Stef and Lena Foster’s marriage on The Fosters may have hit a bit of a rough patch as of late. The problems between the two certainly weren’t helped by the fact that Lena’s co-worker Monte (Annika Marks) kissed her at the end of Season 2. Lena (Sherri Saum) and Stef (Teri Polo) seem committed to working through any issues in their marriage, and Monte swears the kiss was a one time thing–having been married previously to a man, she claims that she’s not interested in Lena romantically.
Whether or not that is the case remains to be seen, and the Season 3 premiere saw Lena turn down Monte’s invitation to attend a work conference together in D.C. Can viewers, and Lena, believe Monte when she says she’s not interested? What happens when Stef, unaware of what happened between her wife and the principal, invites Monte over to the house? The TV Junkies caught up with the woman behind all this trouble, Monte herself, actress Annika Marks, to get answers to all of these burning questions.
The TV Junkies: So you’re quite the troublemaker on The Fosters.
Annika Marks: She’s definitely causing a lot of unrest among Fosters fans that’s for sure. I like that she’s a complicated person to dislike because she’s not a bad person. She’s just causing some trouble.
TTVJ: What was it like coming onto a show that’s so established, where the cast is so close like on The Fosters?
AM: I hadn’t watched the show before I got cast. I came in halfway through the second season and I binge watched the whole first season and first half of the second. I became obsessed with the show, like obsessed with everything about it because it’s brilliant! The writing is so sophisticated, they are so brave, the family feels like it’s your real family. I totally fell in love with this family.
When I got the role I had no idea where it was going. I just knew I was the new principal of this charter school. I didn’t know there was any kind of romantic storyline at all. It was a surprise to me, and I also had mixed feelings about it as well because I’m such a huge fan of that family.
I will say they are the nicest group of people. It’s the warmest, most welcoming set I’ve ever been on. They are such fans of actors. Both Peter Paige and Joanna Johnson started as actors, they really love actors. I couldn’t have walked onto a set that was already established and had their dynamic, that was any warmer or more welcoming. It was pretty exciting to discover that.
TTVJ: Monte says she’s not looking for anything more than a friendship with Lena, but can we really trust her?
AM: I mean it’s a really good question. Honestly, I don’t even know. I wish I had secrets to spill for you. I discover the story with each script as well. My feeling is, having taken her this far, is that Monte is a very genuine person. I don’t think that she’s a scandalous person. She’s not a devious person. I think she’s curious. I think she’s a little confused. I think she started her life over in a way at a time when she never thought she would. Obviously she didn’t intend to get a divorce, and she didn’t intend to go from the world of business to education, and she didn’t intend to move to San Diego.
All these huge life changes happened to her at a sensitive time and then she walked into this world where this woman she’s working with is so passionate about education. I think it was just a very organic thing that just happened. Obviously from The Fosters fans’ perspective she’s a villain, but I don’t think she’s a villain at all. I think she’s just there and something happened and now she has to deal with the consequences. I don’t think Monte is trying to break up the marriage or anything like that. I think she’s just trying to figure out who she is.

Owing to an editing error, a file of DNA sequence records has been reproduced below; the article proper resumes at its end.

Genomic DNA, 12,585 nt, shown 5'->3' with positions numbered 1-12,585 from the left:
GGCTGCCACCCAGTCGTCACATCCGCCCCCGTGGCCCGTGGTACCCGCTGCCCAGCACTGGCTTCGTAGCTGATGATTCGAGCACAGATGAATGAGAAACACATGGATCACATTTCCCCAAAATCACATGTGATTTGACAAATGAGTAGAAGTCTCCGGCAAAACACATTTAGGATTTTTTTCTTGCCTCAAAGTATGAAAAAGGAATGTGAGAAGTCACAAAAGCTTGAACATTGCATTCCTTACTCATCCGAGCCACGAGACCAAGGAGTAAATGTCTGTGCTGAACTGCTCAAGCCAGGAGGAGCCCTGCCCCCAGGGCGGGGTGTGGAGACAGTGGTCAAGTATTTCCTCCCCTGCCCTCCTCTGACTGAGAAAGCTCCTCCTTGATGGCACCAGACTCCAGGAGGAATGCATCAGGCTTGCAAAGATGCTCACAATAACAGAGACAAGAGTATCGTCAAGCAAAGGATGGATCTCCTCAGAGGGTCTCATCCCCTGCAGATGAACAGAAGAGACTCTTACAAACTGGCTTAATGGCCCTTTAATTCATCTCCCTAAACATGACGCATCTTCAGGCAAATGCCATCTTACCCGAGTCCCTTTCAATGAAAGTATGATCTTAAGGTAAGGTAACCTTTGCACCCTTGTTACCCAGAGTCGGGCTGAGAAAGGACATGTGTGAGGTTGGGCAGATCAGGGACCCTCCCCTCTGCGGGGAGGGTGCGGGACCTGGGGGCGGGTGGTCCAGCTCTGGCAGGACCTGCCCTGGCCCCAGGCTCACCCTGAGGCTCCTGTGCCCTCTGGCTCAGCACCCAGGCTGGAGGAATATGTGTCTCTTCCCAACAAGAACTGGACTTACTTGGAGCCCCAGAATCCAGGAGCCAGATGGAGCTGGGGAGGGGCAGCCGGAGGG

TTVJ: Monte also said she’s not gay, but aren’t we all a little hot for Sherri Saum?
AM: [Laughs] I personally feel like sexuality is a fluid thing. There’s the Kinsey scale and everyone is somewhere on that scale. I don’t think of people as being gay or straight, personally I don’t feel that way about people. So I think it’s funny to hear people defend anything that way. I think sexuality is a confusing thing. I don’t think anyone is exactly clear on where they are and yeah, you’re right, you interface with someone like Sherri Saum and suddenly you feel differently. She’s a goddess!
TTVJ: And her hair is perfect!
AM: Her hair IS perfect, she’s perfect! You know what’s amazing about Sherri is that she’s obviously the most beautiful specimen in the world, but she doesn’t lead with that. Her confidence and her ego is not wrapped up in what she looks like. She’s the most generous, kind, loving, grounded, funny, she’s like a complete ham on set. She’s so funny. It’s very disarming to be around somebody so beautiful that is so ego-less about it.
TTVJ: The Fosters seems to be tackling the issues of labels this season, with Monte declaring that she’s not gay and Jude not wanting to be labeled as gay. What message is the show trying to convey about labels and sexuality?
AM: I think Monte does think of herself as straight. So for Monte the confusion is an internal struggle. You’re right, with Connor and Jude they are asking themselves these questions for the first time. Monte is quite a way into her life, having identified as a straight person, so I think in her mind this is just a weird thing that happened. It has nothing to do with her identifying her sexuality. Where as with Connor and Jude they are stuck in a world where people are asking them to identify it. I’m not the writer. I don’t play those characters, but it’s hard to be able to articulate anything that you are when you’re changing so quickly as a teenager. So to be asked to identify something is tricky, and I love that they are brave enough to have those kids come out, fall in love and still struggle with that stuff on screen.